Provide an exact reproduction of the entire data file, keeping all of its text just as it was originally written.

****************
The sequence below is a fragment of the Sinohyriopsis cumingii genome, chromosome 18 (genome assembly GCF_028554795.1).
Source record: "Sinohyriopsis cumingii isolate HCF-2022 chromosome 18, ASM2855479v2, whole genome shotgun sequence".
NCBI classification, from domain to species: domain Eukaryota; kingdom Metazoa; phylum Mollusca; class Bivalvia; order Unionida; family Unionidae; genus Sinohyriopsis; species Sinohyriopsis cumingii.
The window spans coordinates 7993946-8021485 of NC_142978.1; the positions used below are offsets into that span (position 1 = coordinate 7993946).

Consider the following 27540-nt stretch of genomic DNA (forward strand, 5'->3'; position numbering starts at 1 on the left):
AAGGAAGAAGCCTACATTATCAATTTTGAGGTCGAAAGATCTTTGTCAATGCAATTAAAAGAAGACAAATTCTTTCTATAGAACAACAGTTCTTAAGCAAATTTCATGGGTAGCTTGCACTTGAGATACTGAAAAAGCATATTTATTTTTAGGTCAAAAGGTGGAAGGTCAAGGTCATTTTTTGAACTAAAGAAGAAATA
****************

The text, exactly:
The sequence below is a fragment of the Sinohyriopsis cumingii genome, chromosome 18 (genome assembly GCF_028554795.1).
Source record: "Sinohyriopsis cumingii isolate HCF-2022 chromosome 18, ASM2855479v2, whole genome shotgun sequence".
NCBI classification, from domain to species: domain Eukaryota; kingdom Metazoa; phylum Mollusca; class Bivalvia; order Unionida; family Unionidae; genus Sinohyriopsis; species Sinohyriopsis cumingii.
The window spans coordinates 7993946-8021485 of NC_142978.1; the positions used below are offsets into that span (position 1 = coordinate 7993946).

Consider the following 27540-nt stretch of genomic DNA (forward strand, 5'->3'; position numbering starts at 1 on the left):
AAGGAAGAAGCCTACATTATCAATTTTGAGGTCGAAAGATCTTTGTCAATGCAATTAAAAGAAGACAAATTCTTTCTATAGAACAACAGTTCTTAAGCAAATTTCATGGGTAGCTTGCACTTGAGATACTGAAAAAGCATATTTATTTTTAGGTCAAAAGGTGGAAGGTCAAGGTCATTTTTTGAACTAAAGAAGAAATA